Tuesday, January 30, 2007


I like this word -- 'elsewhere'. It has an other-worldly ring to it, something illusory and impenetrable. Indeed, however far and wide we go, we never reach 'elsewhere'. It's simply unreachable -- it remains elsewhere, forever away from us.

Last weekend, on Saturday evening to be precise, while sitting at the foot the Gateway of India, the word came upon me fleetingly, almost imperceptibly. It was a perfect evening; before my eyes lay the vast Arabian Sea and behind me the fabled city of Bombay (Mumbai), teeming with life. I tried to absorb the evening with all my senses. But, without my knowing, I felt something amiss, as if something was not quite there, as if something had moved elsewhere.

I felt this way before, I knew. I felt this way when I stood before the majestic Taj Mahal. I felt this way when I saw the awesome snow-capped mountains of the Himalayas. I felt this way when I visited the haunting ruins of history in Delhi. I felt this way when I flew above the clouds for the first time (on an aeroplane, of course!).

It was the same feeling of elsewhere.

Whoever said that wishes were like wild horses, was right. They gallop away all the time, to elsewhere. Everytime I reach a place of my longing I encounter the same feeling -- not here, elsewhere.

Thursday, January 25, 2007

Suddenly sleepless

I tossed and turned in my bed trying to get a wink of sleep. But it was one of those sleepless nights. I tried all the sleep-inducing methods I knew -- counted a lot of imaginary sheeps, read Oxford English Dictionary, gave a nice tel-maalish to my head, turned on the radio (yes, I'm a little outdated that way), put the ceiling fan on full speed -- methods that have worked for me in the past. But nothing worked tonight.

Sleep, although one of the most divine experiences, can become a nasty thing when it doesn't obey you. So I lay in my bed, wide awake and deeply irritated, feeling unadultrated jealousy towards all those happy souls who were having a good night's sleep. It was frustrating. I felt like screaming at the top of my voice and waking up everyone. But although eccentric at times, I'm not completely insane. So I dropped the idea of shouting my lungs out and retreated to the cosy orner of my balcony instead.

Outside, the night was startlingly quiet; nothing moved except the faint breeze. Dark silhouettes of trees stood there with a stony silence. The occasional barking of a dog or the flapping of a nocturnal bird only helped deepen the silence. There was nothing I could do but stare blankly at the darkness of the night and feel the silence seep into my body.

I know a dark silent night can lift the lid off different turbulent emotions. But all I felt was rather calm -- my agitation withering away with the passage of time. And standing there on that sleepless night I got to know loneliness all over again.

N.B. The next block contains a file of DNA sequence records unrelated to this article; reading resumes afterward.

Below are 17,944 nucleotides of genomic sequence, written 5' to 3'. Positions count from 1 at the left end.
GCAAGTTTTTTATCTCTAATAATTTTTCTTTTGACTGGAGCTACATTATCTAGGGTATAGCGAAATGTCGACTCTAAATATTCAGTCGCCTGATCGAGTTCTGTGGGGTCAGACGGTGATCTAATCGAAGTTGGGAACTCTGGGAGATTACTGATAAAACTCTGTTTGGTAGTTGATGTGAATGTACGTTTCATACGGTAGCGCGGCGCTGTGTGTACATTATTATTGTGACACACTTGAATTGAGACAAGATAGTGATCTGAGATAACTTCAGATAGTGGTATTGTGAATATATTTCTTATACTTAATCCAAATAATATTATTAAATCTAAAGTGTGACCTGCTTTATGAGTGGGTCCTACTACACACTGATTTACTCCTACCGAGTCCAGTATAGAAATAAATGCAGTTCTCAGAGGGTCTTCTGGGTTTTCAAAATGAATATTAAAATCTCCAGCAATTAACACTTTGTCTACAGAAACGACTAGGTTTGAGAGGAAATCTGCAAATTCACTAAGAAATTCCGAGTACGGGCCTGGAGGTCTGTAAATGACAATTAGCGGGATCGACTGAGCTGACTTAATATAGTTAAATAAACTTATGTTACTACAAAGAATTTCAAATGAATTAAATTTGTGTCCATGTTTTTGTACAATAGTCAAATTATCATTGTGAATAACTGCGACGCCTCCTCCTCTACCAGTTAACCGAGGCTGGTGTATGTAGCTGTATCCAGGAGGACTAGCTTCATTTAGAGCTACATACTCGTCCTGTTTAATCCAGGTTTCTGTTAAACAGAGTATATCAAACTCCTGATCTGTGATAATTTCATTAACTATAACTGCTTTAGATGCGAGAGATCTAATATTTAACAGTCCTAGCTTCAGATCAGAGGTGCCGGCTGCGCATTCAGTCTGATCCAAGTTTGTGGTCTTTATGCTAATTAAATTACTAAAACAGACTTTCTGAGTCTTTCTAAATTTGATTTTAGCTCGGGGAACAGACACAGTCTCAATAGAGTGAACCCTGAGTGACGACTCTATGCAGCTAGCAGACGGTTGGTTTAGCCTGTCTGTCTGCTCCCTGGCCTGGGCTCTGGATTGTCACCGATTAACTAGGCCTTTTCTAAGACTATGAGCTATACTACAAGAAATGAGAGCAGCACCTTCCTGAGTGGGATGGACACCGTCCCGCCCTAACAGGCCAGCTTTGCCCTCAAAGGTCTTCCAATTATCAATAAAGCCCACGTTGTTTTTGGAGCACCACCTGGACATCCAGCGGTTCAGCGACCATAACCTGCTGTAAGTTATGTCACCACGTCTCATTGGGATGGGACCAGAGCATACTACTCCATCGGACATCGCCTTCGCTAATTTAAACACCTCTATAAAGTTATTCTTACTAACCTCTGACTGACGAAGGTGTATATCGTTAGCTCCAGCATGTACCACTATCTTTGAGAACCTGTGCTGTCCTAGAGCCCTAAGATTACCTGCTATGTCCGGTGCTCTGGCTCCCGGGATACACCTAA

Monday, January 15, 2007

From a distant afternoon

It was a drowsy summer afternoon. The sun was fierce and the roads were all empty. The air was still and hung like a heavy curtain, not a leaf moved anywhere. The nighbourhood was absolutely silent -- only a faint sound of a radio occassionally wafted from somewhwre.

In the courtyard, under the shade of the mango tree, however, a little activity was going on. Handfuls of earth were being dug up. A young woman was doing the digging while a little boy fetched a mugful of water. She poured the water on the dug-up mound of earth and kneaded them until they became soft clay, ready to be given shape. She rolled one small clay ball and started making a human shape. When the hands and legs were created, she took a smaller ball and made a little head out of it -- complete with a little nose, a tiny mouth, two little button-like eyes, and two protruding ears on each side. The little boy was looking at the procedure intently, hunched on his knees, and insisted that he also tries his hands. He was given a lump of clay and he tried imitating what he saw, but his result was disappointing. So she took his tiny little fingers in her hand and helped him mould the clay balls. And after while there stood another identical little human figure. The boy was thrilled at the result.

"They look beautiful, maa", he said, beaming.

The mother smiled too and said, "Yes. But they are still soft. We'll have to leave them in the sun to dry now. And you can play with them tomorrow."

Then they left the two clay figures in the sun to dry and went inside the house, the little boy trotting happily, his hand clinging to his mother's fingers.

Thursday, January 11, 2007


And then the evening descends. Neons light up the shops, vehicles crowd the roads, and people race against each other to go home. The roadsides come alive with vendors and hawkers. Bargainings go on. And despite the diesel fumes, dust, and honking vehicles I see people sighing a sense of relief -- the day has come to an end.

Isn't there something festive about the way each day ends?

I watch all these from afar, from the distance of a moving bus. I watch the bustle outside and say to myself, "But I'm in no hurry. I can afford to be late." Since I am not worried about reaching home, while commuting from work, I distract myself with little games -- often with words. I pick up random words and, in my head, arrange them into sentences, and sentences into paragraphs, and paragraphs into.... Well, it doesn't go beyond that. I lose track.

Thus, when I sometimes pick the pen and paper late at night, I find stray sentences and odd words coming out of my pen. Sometimes they fall in place and a little piece gets written (like this one). But often they don't and remain buried, unfinished.